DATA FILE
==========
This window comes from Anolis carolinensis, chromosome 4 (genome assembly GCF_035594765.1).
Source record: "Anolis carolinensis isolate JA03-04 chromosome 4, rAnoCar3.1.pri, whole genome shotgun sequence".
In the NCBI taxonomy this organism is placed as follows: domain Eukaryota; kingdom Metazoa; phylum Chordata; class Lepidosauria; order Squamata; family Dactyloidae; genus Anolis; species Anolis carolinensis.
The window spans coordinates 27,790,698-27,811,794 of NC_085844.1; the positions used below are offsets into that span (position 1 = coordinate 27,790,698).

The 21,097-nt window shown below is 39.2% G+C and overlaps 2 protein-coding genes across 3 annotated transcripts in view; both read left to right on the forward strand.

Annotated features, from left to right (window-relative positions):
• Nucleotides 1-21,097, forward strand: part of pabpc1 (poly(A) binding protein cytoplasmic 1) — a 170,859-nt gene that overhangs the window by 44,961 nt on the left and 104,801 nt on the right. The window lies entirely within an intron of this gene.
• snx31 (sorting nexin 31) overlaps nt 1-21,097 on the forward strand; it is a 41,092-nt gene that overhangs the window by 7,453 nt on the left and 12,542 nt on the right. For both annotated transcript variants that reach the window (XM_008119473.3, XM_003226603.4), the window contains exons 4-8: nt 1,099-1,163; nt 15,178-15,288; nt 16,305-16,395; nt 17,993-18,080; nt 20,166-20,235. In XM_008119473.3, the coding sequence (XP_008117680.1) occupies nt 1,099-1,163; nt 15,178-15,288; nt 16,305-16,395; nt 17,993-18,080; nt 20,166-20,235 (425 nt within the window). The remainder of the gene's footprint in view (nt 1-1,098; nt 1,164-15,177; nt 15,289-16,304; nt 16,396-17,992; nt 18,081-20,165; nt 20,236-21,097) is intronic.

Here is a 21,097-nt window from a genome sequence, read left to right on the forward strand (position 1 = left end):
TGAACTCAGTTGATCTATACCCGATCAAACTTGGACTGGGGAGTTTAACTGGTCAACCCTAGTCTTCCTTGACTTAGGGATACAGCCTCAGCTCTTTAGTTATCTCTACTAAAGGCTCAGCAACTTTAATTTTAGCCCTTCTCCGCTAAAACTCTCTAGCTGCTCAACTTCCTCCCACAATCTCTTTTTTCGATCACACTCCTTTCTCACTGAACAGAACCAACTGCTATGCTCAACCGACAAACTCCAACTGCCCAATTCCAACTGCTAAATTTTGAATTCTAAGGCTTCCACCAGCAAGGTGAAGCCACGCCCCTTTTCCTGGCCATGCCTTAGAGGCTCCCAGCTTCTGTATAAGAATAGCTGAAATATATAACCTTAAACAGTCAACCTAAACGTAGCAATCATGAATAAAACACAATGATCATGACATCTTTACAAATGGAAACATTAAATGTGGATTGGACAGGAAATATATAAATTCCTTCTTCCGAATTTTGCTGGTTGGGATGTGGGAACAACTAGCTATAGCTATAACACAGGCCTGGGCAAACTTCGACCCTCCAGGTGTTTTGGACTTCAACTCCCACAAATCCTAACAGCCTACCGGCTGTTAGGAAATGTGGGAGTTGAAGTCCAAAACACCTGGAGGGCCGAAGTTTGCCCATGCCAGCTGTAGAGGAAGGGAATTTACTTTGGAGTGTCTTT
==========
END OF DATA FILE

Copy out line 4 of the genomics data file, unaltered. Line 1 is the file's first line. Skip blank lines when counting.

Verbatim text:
The window spans coordinates 27,790,698-27,811,794 of NC_085844.1; the positions used below are offsets into that span (position 1 = coordinate 27,790,698).